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Discussion in 'Welcome to KentuckyHunting.net!' started by Chrispbacon, Oct 13, 2017.
Is this the reason why Bevins has given up his John Deere dealership ??
I don't know anything about his business, but for some reason I was under the impression he might have changed the name, or may have sold all or part of his businesses to a larger dealer. You don't lose a dealership over a scrap with a corrupt wildlife department.
Ive been following this story for awhile, I have a question.
Had it not been for the placed cracked corn, was the Hunter hunting legally per existing laws, not someone's opinion?
If they were outside the required distance from a dwelling they were totally legal.
I don't believe they were cited or asked to stop hunting in that spot. But I don't know for sure.
They and other credible people believe they were hunting legally.
I don't think there is a hard answer at this point that is not an opinion of the LEO or homeowner.
I would say they can hunt legally if there is no way that shot would enter the homeowners property.
I just don't see how that is possible in a real life hunting scenario in that spot. I've been down that creek. Maybe, just seems unlikely.
I know I have been guilty of this and have been made to move, and have also been tolerated. It's up to the landowner if there is an intrusion.
There is a history of access disputes on this creek. It's a beautiful creek. You can see it from different roads and people want to fish, kayak, canoe, wade and often cross private property to do so. At the same time, the area is growing up around the creek.
The OP has stated he intends to hunt it whenever he wants. I assume he officially either will or wont be allowed at some point. Maybe this has been adjudicated but I haven't seen hard answers to that question yet.
This thread interests me simply over the property rights question. I have tried to press the issue of the rights of neighboring property owners because I don't see it as a right to hunt issue. You have the right to hunt until your shot impacts a neighbors property. Not the noise, not the irritation, not being anti duck killing-simply whether or not your shot goes into someone elses property. If it does, I cannot see how that wouldn't be the deciding factor.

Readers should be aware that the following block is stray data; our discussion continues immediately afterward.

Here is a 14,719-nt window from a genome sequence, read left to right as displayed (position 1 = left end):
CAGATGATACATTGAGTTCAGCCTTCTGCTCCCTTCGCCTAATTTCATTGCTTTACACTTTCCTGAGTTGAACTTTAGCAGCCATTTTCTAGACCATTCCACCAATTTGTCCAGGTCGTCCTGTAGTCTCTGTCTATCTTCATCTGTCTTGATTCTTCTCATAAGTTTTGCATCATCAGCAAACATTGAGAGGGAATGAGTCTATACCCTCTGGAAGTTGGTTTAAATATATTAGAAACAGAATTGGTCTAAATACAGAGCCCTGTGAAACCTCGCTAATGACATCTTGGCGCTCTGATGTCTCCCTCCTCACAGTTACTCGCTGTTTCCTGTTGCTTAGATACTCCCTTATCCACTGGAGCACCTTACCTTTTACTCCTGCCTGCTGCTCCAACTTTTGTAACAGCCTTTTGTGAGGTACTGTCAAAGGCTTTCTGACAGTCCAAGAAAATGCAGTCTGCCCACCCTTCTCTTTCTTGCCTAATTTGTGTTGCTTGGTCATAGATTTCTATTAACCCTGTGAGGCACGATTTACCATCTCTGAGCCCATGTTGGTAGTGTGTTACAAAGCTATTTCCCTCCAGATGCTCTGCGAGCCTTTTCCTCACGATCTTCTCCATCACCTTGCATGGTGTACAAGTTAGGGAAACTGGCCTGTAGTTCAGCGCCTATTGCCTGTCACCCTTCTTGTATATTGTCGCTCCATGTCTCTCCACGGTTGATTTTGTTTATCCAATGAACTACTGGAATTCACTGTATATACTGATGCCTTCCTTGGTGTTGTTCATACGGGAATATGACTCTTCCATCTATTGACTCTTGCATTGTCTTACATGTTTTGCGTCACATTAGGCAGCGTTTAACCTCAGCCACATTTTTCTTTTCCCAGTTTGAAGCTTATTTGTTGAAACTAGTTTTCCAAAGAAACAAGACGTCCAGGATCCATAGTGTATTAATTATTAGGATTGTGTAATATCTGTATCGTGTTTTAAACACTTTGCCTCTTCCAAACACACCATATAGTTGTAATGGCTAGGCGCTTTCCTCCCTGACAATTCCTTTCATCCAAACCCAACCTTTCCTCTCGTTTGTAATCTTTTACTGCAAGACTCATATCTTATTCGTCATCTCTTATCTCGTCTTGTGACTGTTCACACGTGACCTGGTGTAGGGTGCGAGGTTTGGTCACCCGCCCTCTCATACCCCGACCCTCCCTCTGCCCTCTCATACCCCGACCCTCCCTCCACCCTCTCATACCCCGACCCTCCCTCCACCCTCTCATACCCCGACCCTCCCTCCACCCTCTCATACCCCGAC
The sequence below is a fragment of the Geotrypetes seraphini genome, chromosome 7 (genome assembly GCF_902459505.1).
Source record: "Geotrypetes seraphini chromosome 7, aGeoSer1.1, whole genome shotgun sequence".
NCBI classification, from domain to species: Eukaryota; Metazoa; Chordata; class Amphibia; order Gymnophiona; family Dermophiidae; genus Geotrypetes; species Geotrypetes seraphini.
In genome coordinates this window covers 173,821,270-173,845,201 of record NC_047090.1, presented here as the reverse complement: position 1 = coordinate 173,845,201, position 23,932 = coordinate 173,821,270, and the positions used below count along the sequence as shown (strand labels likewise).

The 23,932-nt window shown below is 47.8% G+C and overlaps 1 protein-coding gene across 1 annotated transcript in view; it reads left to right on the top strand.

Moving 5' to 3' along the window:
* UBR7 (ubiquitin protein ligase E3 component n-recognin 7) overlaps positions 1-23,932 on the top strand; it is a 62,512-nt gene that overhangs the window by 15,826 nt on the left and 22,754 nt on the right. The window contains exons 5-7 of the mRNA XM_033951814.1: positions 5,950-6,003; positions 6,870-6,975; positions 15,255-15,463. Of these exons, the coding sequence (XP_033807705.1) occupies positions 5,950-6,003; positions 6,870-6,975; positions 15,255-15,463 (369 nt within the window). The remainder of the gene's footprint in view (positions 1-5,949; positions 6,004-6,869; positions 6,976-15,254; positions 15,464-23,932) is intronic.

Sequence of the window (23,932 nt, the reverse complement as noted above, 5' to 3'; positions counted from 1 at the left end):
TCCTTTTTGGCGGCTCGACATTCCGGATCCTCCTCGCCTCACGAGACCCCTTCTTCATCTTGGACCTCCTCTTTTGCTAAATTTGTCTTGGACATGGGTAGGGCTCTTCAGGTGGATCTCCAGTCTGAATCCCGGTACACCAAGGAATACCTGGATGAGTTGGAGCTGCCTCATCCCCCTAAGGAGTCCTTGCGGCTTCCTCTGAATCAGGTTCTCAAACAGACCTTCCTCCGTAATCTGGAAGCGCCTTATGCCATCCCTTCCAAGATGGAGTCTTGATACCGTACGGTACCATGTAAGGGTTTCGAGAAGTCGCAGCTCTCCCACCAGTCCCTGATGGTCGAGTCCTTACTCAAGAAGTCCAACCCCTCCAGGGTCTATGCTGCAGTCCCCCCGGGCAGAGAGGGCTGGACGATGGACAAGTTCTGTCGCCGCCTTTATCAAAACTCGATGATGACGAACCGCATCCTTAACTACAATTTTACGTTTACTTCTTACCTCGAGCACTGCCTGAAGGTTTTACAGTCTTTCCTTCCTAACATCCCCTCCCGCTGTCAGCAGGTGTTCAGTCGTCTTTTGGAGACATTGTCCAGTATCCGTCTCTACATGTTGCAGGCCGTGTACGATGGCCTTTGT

Edit-I agree that the laws are written regarding distance relative to a dwelling. But this is not vacant farmland. It is a subdivision. If my kids play in the yard, or my dog or horse is out there, or if I don't want my outbuilding or property peppered, why is the dwelling the deciding term?
It would be in my opinion that a responsible hunter would make shots that he knows will not hit others property . A hunter need to know where his shot will land or go . Whether it is from a shotgun that is almost harmless at a distance (could put out a eye )or a shot from a high powered rifle that can go through something and keep on traveling .
But baiting a area is just wrong to keep hunters away .
So, using the information we have, and it's probably no where all the information we need, would these be considered true statements?
1) The Hunter was on "Public" property.
2) The Hunter was more than the minimum distance from a dwelling.
3) The Hunter was not cited for any violation from KDFW.
Lets say the guys were out on the creek duck hunting. Landowner comes out in his backyard an starts to shoot some trap. As landowner is busting clay pigeons on his property, the suck hunters start raising he'll about the shot hitting around them.
Landowner tells them to pound sand he is on his property an not breaking any laws.
Now what do the suck hunters do?
I find some people VERY impulsive, and tunnel visioned when hunting and game flushes.
I had shot hit my boot once in the middle of an open field rabbit hunting when a hunter fired at a rabbit between us.
I was once almost killed as a cone of shot fired from no more than 10-12 yards away missed my head by only feet while rabbit hunting a few years later.
I had a guy shoot over my head while grouse hunting once.
Yes, 2 state and 2 federal CO's stated the distance and direction of the hunters was safe. They had permission and had hunted this spot several times over the years
Yet. Bevin tried to be smart a$$ and use the corn. But if he cleans up corn and waits for said hunter to start blasting again.Proof of shot on private property is a whole different charge. Bottom line is this is another dagger in how the public view hunting. Buford ,I guess you are right "victim society at work"
The issue with all of this isn't the location of the hunters. The issue is a sitting commissioner placing bait on a property he didn't own to stop legal hunters. As bad as that was, it pales in comparison to what has happened since. Good CO's who refused to be a part of a cover up were punished or pushed from the department, evidence was destroyed, laws were broken by those sworn to enforce them.
The Commission has a long record of treating our state as their own private fish and game club. When called on it, they used state law enforcement to hassle legal hunters, then punished CO's for not going along with it. Time for a change. Top down, flush the corruption.
I agree 100% with this.....
I 2nd that
Yeah it is.
It may have been obfuscated by Bevin's dumb move to bait the easement, and the KDFWR's dumb move to suppress the investigation, and some people wanting to support their friends positions, but it's still about the location of the hunters.